Curled octopus

Curled Octopus

Latin name: Eledone cirrhosa
Global Distribution: From Norway South to the Mediterranean.
UK Distribution: All British and Irish coasts
Size: Approximately 50cm
Diet: Crabs, other large crustaceans, fish
Habitat: Rocky coastal areas
Sources: Grisley, M.S., Boyle, P.R. and Key, L.N. (1996) Eye puncture as a route of entry for saliva during predation on crabs by the octopus Eledone cirrhosa (Lamarck). Journal of Experimental Marine Biology and Ecology, 202: 225 – 237.

The curled octopus, also known as the lesser octopus, is very elusive, spending most of the day hiding between rocks and in crevices, it curls up its tentacles when at rest. Like most octopuses it can release an inky dark fluid from its body when it feels threatened. The fluid makes the water dark which confuses and disorientates predators allowing the octopus to escape from danger.  It belongs to the cephalopods (meaning ‘head-footed’), a group of bilaterally symmetrical molluscs that contain the octopuses, squid and cuttlefish. It is probably the most intelligent of all invertebrates.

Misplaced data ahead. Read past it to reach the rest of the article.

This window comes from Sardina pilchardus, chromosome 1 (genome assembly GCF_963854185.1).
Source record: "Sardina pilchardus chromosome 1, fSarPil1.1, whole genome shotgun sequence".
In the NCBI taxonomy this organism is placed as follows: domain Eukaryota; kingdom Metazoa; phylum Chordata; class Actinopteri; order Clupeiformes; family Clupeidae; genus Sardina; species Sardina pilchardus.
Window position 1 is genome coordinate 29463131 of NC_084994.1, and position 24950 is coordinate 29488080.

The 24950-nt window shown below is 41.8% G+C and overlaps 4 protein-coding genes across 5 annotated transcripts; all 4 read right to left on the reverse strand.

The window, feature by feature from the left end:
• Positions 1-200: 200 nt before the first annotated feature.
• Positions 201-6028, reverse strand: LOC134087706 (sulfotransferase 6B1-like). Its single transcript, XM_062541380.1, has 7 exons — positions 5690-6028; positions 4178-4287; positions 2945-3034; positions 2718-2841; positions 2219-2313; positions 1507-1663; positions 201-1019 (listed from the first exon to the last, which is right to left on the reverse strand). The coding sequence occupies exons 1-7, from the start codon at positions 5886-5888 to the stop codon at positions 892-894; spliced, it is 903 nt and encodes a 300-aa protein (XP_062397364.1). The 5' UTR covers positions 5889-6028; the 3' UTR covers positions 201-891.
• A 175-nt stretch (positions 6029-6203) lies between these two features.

The word octopus derives from the Greek word for ‘eight-footed’.  It is about 50cm across the widest span of its arms and is identifiable by the single row of suckers on its arms in contrast to the common octopus which has two. It has a yellowish or reddish coloured body with rusty brown patches and a whitish underside. The skin is covered with very fine, closely-set granulations interspersed with wart-like bumps. Eight powerful tentacle arms are used for catching prey and for crawling on surfaces.  The head is large and has a beaked-shaped jaw and two big eyes. The curled octopus is an active predator, feeding mainly on crustaceans, molluscs and other invertebrates as well as fish.

Fun facts:

  • When feeding on crabs, the curled octopus immobilises its prey by puncturing its eye or boring the shell carapace and injecting toxins into the body of the crab which paralysis it. The digestive enzymes contained in the saliva of the octopus break down the muscle within the crab’s body, allowing the carapace to be easily removed.